The Trials of Beekeeping

HoneybeeWe are engineering the society in which our honeybees live, because it has become a violent anarchy and no fun at all. Now that it is beginning to abate, I feel like I can tell the story. It all started with our one colony who lived through the winter.

Hive

Stock photo of a tall hive

When we put them to bed last fall, their home was piled high with so many boxes full of honey frames that it took a good deal of effort to lift them off to check on them. However, they had a productive queen and we hoped they would winter well with all that fuel, and so they did.

This year, we dismantled the other two hives that failed over the winter and prepared two new ones to receive packages of new bees from the southern states. These two are gentle and doing well. Every time we went out to check on the apiary, we would do fine starting with the little colonies but when we opened the big one we got swarmed with angry bees pinging off our veils trying to get at us. This is not the experience I enjoy, at all! We began getting divebombed by honeybees just working in the garden and at one point my husband threatened to burn the whole thing down.

Queen cell

The “peanuts” at the bottom are queen cells

During a brave venture out to examine the hive frame by frame, we discovered that the tall hive was upset and confused. They had created many, many queen cells that were just about matured, and half the colony was probably about to swarm away into the trees if the old queen was still present to go with them. A beekeeper tries to prevent that from happening.

So, we broke down the colony into three pieces. One became a “nuc” with a few frames of brood that included some mature queen cells. The other two got new purchased queens with blue dots painted on them. I make it sound like this was easy, but it was not. We were surrounded by a cloud of angry bees and even though we were both wearing bee suits and gloves, they managed to sting me through my suit and my jeans. Once they smelled that alarm pheromone, they all took off after me and I had to walk briskly around the farm for about half an hour waiting for them to gradually lose interest and drift away from me. The stings through  my clothes were not very painful but I’ll admit I got really spooked and was in tears from the stress of being attacked.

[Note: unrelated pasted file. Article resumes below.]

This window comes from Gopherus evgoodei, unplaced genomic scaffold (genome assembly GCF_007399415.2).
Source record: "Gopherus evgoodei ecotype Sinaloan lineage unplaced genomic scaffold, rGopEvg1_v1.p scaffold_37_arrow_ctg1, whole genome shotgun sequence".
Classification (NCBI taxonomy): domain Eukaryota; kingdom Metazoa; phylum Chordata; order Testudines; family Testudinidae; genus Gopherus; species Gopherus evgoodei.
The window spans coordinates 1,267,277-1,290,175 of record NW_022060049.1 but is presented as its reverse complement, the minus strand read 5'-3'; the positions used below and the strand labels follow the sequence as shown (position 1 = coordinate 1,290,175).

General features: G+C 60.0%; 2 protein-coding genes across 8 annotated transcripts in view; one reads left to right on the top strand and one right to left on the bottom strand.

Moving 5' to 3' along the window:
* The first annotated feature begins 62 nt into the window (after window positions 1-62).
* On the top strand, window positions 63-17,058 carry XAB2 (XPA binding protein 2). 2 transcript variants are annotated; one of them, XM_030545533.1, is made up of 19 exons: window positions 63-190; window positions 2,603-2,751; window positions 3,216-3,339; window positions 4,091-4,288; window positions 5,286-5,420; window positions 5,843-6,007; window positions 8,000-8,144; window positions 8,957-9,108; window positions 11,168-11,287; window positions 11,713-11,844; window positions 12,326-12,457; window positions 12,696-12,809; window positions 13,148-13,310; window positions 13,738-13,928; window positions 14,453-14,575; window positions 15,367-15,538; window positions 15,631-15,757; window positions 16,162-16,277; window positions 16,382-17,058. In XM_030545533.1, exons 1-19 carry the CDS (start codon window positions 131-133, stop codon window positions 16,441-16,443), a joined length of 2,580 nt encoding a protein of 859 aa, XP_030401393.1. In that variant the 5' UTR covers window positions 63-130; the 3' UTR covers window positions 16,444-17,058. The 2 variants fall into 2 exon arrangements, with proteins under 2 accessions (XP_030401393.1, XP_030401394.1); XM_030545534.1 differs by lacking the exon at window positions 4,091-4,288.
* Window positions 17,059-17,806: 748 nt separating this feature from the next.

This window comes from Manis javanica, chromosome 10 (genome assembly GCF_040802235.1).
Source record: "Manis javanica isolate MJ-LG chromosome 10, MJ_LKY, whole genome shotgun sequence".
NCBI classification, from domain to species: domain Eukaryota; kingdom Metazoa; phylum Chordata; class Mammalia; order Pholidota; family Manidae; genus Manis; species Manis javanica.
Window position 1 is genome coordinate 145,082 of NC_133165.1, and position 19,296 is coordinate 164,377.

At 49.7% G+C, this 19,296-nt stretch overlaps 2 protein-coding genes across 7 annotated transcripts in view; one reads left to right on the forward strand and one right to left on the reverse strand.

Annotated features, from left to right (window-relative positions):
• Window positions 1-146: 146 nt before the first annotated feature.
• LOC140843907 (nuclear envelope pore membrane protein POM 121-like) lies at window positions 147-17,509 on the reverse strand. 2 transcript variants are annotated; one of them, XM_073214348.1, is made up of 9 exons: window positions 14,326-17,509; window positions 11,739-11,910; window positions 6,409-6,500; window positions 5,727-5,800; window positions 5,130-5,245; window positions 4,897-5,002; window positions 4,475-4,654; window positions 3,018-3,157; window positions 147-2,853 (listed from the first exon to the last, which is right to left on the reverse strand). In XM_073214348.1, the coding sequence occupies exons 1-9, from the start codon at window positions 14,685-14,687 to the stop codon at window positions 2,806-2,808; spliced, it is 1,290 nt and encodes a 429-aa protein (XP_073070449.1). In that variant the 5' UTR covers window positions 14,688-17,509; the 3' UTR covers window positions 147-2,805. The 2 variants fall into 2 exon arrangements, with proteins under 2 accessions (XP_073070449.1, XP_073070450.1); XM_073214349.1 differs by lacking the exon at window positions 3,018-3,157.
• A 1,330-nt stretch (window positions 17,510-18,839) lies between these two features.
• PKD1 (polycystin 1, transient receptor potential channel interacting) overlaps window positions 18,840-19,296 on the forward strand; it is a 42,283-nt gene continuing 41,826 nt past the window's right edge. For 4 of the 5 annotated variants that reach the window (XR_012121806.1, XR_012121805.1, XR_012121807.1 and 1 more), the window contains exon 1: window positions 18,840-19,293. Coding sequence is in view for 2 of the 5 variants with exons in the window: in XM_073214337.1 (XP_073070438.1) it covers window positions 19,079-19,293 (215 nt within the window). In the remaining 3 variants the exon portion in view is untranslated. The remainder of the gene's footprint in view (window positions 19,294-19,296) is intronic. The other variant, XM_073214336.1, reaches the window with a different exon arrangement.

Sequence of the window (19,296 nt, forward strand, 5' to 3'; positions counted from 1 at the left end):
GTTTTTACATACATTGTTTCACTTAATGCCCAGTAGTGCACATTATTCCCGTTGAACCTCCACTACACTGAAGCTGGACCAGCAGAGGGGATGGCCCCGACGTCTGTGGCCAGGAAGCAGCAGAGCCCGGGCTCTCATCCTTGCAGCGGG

It has been a couple weeks now, and we no longer get bothered in the yard by bullying bees. We went out to check on them today and the four new colonies are behaving as honeybees should, gentle and hard at work building up their families and food storage. The remnant of the mean colony is still a bit cranky and we found that there is a queen but not the blue dotted one we purchased. She must have been murdered by the old queen that we couldn’t find. They aren’t doing well yet and I think we may have to buy yet another one and “re-queen” which means killing the old queen and introducing one with a better disposition. Maybe I will volunteer as the assassin.

As I said, we are engineering their society to suit our purposes using all the tricks of the trade that we have learned in our 5 or 6 years of beekeeping. No new beekeeper who experienced what we did this year would have any desire to continue, but we know it can be much better than this. We will hang in there and try to bring peace and serenity back to the Bluestem Apiary.

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About bluestempond

Hobby farmer living at Bluestem Pond in Michigan.
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3 Responses to The Trials of Beekeeping

  1. I have wanted to have bees – but I think I’ll wait till we purchase some land. I don’t want my neighbors getting mad at me for the bees. It’s always nice to read of an honest and sometimes difficult part of life on a farm.

  2. bluestempond says:

    A lot of people are afraid of any bees, although honeybees usually don’t sting people out of spite, but just to protect their hive. The yellow jacket wasps give everyone else a bad name. That said, it is possible for a colony of honeybees to get nasty like mine if things are going badly in their lives.

  3. Julie says:

    Thank you for taking such good care of our buzzing friends and shame on them for acting cranky.

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